Anticipation (No, not the Carly Simon song)

Kanailal Das - July 24, 2013 4:39 pm

I apologize in advance if my questions/observations should be placed elsewhere within the Forum. [if so, moderators/administrators are free to move it.]


Anticipation as a state or a mood is something we live with from birth. As infants, we anticipate being suckled. As children, we await the promise of a treat for being good; we wait for holidays such as Christmas, or for our birthdays, in anticipation of gifts or recognition; we anticipate the relief of arrival after long car trips. As adults, we await purchases and return correspondence in the mail; likewise, a visit from family or close friends; sexual release after arousal; food/shelter if we are stranded or destitute, and so forth. Anticipation is so integral to the human condition.


I am wondering about the place anticipation holds as a mood in bhakti --- separate from that of yearning or spiritual desire (lobha?). The nuance is subtle but I believe there is, or I'm endeavoring to make, a distinction. Much appears to be written about aspiration, but I can't find too much commentary on anticipation as a devotional state. Yet it must play some part, if indeed not a critical one, in our tradition.


We know, for example, that Mother Yasoda eagerly awaits the return of Gopala Krsna and Balarama each afternoon after their tending to the cows. Or that the gopis wait in ever-hopeful anticipation of Krsna's return to Vrndavana from Dwaraka.


Because the wait associated with anticipation is often fraught with more excitement than actual attainment, it's almost preferable never to achieve the goal because "getting there" is better yet. This, to my thinking, seems to be a central tenet of bhakti and is even alluded to in Mahaprabhu's Siksastakam: effectively, 'I have no desires for [this or that], or even liberation --- simply permit me to serve you, causelessly, birth after birth.'


In essence the mood of the devotee becomes one of let me try 'getting it right' over and over because the anticipation of getting there is so joyful and satisfying of itself --- nearly relegating the climax of arrival to secondary importance. Similar can be drawn from Srila Bhaktivinode when the Thakur beseeches his Lord: "When O when will that day be mine?," or where he writes "When will the day come when Nimai Pandit will give up the the robes of renunciation and and again come and join us in kirtana at the house of Srivas?" (Although arguably, perhaps, these last two examples are more of yearning.) Or how about when Srila Rupa Goswami gives the example of the cataka bird to show how a devotee should always be waiting in expectation of the 'rainwater' of Krishna-love (cited from Sridhara deva Goswami's The Golden Volcano of Divine Love.)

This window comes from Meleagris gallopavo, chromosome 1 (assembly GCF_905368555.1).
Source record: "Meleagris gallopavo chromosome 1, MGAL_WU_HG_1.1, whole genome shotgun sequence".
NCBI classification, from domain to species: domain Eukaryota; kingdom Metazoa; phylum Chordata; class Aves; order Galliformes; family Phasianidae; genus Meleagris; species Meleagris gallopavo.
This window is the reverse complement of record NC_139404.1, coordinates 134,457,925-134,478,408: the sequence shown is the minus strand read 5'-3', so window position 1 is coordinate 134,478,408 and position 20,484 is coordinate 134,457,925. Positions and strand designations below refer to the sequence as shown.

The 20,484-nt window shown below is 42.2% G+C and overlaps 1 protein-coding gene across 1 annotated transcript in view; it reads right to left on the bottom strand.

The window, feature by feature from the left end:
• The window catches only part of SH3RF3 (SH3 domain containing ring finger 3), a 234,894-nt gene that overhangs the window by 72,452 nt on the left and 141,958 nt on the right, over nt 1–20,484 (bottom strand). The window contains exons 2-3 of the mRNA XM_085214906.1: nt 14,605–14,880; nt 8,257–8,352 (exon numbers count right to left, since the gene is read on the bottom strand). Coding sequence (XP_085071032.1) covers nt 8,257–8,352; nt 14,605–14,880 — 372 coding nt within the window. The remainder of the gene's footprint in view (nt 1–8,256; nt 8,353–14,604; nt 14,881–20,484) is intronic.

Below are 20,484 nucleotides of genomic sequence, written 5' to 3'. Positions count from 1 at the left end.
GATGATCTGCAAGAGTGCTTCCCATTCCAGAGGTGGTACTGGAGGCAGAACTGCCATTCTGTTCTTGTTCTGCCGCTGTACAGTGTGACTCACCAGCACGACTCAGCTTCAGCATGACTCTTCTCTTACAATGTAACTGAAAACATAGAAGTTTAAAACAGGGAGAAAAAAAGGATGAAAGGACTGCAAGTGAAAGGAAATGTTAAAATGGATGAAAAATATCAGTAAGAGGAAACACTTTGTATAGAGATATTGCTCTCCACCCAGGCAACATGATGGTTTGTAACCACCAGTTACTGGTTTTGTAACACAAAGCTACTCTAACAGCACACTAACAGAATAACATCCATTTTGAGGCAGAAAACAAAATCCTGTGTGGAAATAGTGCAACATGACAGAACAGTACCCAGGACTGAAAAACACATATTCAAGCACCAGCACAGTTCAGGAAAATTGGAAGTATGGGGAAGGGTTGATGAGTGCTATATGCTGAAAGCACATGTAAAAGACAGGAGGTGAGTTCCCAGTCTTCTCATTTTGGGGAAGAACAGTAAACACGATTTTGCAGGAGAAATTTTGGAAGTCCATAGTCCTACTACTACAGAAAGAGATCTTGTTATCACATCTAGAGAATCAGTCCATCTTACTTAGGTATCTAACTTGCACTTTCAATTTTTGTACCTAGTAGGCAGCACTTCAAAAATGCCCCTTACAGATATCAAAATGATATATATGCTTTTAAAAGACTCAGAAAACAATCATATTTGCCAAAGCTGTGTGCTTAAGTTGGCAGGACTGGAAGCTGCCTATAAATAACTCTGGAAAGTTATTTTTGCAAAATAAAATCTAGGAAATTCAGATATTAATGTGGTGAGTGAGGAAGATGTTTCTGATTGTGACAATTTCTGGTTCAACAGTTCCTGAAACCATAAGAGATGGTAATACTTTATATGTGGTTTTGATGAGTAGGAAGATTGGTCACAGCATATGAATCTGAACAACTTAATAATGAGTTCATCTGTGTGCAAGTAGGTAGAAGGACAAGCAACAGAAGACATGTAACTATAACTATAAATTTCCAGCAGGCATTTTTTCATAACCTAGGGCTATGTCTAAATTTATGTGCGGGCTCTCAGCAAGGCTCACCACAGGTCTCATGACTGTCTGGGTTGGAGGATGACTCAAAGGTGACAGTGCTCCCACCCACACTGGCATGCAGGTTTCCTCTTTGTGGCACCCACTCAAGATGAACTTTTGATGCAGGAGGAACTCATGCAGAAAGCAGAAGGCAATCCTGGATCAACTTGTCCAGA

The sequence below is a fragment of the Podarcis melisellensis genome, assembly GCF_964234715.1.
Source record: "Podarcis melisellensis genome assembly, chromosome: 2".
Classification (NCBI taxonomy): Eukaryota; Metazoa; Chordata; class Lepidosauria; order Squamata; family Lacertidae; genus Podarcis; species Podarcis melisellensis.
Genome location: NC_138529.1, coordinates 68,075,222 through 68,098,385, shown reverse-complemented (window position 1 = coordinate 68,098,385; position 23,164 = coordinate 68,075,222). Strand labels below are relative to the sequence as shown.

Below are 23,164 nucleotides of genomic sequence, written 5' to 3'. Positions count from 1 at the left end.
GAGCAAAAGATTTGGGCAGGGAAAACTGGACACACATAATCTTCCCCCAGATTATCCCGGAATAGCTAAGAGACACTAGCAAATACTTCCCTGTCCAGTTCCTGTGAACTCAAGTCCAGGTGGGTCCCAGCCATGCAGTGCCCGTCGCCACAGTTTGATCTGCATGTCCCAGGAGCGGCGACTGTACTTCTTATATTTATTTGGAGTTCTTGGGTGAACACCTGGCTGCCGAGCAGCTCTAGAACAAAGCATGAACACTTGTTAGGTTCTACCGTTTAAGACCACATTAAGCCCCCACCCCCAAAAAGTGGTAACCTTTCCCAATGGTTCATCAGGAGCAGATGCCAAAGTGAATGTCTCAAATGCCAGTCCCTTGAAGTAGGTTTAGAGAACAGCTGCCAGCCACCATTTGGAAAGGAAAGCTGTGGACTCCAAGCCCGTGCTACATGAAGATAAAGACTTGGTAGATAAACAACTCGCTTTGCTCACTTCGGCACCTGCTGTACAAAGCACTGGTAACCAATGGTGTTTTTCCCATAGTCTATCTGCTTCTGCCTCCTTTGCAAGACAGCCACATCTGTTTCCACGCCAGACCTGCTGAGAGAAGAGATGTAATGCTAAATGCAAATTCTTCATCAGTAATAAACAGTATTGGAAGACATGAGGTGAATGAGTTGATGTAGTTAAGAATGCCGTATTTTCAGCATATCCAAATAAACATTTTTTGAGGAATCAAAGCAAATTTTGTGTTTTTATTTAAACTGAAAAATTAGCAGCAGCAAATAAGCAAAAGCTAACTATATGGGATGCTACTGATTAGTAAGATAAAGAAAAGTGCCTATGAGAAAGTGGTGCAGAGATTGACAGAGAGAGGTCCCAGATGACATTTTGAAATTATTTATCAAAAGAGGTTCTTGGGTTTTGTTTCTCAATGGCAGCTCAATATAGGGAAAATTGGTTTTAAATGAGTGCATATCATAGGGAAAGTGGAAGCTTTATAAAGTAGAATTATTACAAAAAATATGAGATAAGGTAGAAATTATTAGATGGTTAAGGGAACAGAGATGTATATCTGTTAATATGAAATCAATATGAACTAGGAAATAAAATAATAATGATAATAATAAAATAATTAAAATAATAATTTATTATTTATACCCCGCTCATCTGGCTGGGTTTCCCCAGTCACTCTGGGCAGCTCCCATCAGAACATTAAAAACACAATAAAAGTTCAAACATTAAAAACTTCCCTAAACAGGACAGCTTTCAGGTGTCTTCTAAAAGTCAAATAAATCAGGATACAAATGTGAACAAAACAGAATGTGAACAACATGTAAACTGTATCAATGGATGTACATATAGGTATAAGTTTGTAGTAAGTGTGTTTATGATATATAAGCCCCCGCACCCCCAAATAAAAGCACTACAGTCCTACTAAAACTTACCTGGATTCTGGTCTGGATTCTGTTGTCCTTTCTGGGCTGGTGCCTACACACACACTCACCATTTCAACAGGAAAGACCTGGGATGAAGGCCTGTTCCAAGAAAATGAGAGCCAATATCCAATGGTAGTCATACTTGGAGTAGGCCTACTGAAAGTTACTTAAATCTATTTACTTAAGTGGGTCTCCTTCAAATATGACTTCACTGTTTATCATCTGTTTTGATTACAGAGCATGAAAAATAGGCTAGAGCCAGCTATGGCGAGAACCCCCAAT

Does anyone else find this topic curious or interesting? Can anyone point me to any sastric references, spiritual commentary or analyses that deal with the role or importance of anticipatory states in bhakti?


Madan Gopal Das - July 26, 2013 3:44 am

cool thoughts Kanailal! Very briefly, my mind kept relating anticipation in bhakti as a component/symptom/aspect of viraha bhava, separation. Like when GM discusses separation and makes the point very similar to what you've just made, that separation is so wonderful because in union there is one Krsna while in separation there are millions of Krsna's. While union is certainly not a disappointment, it can be said that the "getting there" of separation is thicker with bhava, maybe anticipation playing a key emotional role in that.


You may want to be discussing anticipation in a more general context, but it just strikes me as being integral to the play between union and separation.

Kanailal Das - July 26, 2013 2:42 pm

Thank you, Madan, for your reinforcing and helpful reply. It would seem the notion of viraha bhav plays heavily into my inquiry as to the role of anticipation in bhakti. I ask somewhat rhetorically, "Do we truly wish to go (and arrive) back to Godhead or does the anticipation of such, in perpetuity, fuel our inspiration to love and to serve guru and Gauranga -- and have that fully suffice?"

To answer you directly, I don't necessarily care to discuss anticipation in a general sense. I'm completely satisfied to entertain any sort of discussion or suggestions of reference as the mood/state of anticipation may play in bhakti-yoga. Admittedly, I am trying to parse the notion of anticipation out from that of yearning or desire. But I will take-up your lead and look further into GM's discussions of separation. Thanks again, bhai.